I understand from the chairman of the Committee that their examination of this difficult question is now far advanced, but he cannot yet say when the report will be completed. I think I must await the report before deciding whether to publish it.
As my right hon. Friend was obviously misinformed when she gave that answer—because both the A.E.U. and the Confederation of Shipbuilding and Engineering Unions have made representations on this—may I ask whether she will receive a deputation so that we may enlighten her on the matter, particularly as last month at Brighton—I quote her words—she said, "Legislation, however good, can always be improved"?
I think my hon. Friend underestimates the efficiency of my staff. I am never misinformed, at least by my staff. But I suggest that if my hon. Friend examines the figures more carefully she will find she has not been given the latest information. The number of claimants for benefits in this case which were initially disallowed were 393; the number since allowed is 351 and the number now under consideration is 35, which, I think, alters the position altogether. The terms of this Section are exactly the same today as they were in 1924, and although I accept the fact that she is vigilant on behalf of these men she must realise that the T.U.C. have also been vigilant since 1924 on their behalf.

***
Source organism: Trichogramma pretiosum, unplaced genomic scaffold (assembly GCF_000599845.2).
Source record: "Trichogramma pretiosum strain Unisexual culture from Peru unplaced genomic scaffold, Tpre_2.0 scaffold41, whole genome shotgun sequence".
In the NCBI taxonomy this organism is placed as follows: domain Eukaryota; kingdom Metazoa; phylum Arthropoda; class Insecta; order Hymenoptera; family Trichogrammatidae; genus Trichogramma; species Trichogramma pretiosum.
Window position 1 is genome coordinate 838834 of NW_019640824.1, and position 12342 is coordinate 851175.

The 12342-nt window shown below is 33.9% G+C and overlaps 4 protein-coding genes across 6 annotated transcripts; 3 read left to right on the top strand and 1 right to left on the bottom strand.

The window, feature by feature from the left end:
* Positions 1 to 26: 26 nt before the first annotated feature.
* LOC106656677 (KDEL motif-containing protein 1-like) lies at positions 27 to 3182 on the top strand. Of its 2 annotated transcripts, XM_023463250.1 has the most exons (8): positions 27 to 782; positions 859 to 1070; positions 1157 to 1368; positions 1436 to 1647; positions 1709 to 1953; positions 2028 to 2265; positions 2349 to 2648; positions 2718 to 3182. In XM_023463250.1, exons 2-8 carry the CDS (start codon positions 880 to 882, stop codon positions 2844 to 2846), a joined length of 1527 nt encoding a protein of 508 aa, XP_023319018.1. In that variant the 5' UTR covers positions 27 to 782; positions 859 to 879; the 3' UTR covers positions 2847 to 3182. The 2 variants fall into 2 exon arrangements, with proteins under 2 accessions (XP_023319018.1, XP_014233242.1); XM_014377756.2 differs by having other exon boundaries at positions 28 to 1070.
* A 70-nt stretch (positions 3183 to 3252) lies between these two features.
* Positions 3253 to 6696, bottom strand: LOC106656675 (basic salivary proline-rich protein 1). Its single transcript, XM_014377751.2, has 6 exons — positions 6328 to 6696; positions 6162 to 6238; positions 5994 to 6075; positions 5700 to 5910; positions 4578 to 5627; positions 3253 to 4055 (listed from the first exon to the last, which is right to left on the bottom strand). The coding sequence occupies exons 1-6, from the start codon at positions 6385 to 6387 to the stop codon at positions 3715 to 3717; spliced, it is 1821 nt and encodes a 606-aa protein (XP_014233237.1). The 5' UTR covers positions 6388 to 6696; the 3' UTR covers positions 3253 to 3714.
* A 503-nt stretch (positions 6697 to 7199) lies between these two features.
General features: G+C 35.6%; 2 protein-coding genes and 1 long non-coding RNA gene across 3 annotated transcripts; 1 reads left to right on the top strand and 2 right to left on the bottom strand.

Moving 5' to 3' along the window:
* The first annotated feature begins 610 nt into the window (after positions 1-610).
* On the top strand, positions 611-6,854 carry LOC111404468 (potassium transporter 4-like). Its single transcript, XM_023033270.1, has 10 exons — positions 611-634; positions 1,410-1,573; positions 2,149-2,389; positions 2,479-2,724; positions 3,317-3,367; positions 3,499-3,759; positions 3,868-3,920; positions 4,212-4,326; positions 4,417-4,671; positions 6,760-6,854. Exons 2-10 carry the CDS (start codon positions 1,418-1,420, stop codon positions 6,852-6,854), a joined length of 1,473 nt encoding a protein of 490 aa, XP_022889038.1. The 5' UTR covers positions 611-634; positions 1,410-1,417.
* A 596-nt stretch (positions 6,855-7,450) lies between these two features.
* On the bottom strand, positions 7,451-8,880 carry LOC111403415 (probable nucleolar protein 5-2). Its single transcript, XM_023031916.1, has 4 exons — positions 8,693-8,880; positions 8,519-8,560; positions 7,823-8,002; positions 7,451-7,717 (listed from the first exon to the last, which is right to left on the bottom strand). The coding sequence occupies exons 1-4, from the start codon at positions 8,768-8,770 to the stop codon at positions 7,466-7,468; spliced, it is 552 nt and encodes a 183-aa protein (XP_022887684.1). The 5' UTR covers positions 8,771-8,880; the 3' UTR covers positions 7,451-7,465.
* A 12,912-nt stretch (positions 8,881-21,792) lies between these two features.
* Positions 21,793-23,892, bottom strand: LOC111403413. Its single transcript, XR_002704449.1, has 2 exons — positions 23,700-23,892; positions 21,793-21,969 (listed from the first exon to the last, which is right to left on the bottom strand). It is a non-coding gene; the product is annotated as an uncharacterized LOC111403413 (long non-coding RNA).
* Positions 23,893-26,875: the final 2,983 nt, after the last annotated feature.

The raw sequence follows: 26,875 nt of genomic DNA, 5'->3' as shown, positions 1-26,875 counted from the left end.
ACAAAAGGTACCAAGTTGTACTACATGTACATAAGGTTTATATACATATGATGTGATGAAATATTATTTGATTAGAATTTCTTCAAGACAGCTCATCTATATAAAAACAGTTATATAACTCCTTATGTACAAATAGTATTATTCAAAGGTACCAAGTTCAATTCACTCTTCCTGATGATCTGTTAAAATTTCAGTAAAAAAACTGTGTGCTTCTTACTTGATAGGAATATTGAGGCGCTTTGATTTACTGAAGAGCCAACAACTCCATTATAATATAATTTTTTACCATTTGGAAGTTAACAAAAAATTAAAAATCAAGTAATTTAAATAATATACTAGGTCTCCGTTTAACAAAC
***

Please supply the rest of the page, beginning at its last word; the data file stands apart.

Will my right hon. Friend reconsider her reply as the Confederation of Shipbuilding and Engineering Unions and the A.E.U. in Coventry have made representations to the T.U.C.? They are not misinformed and I am not discussing one particular case. Will my right hon. Friend therefore receive a deputation, so that we can discuss it?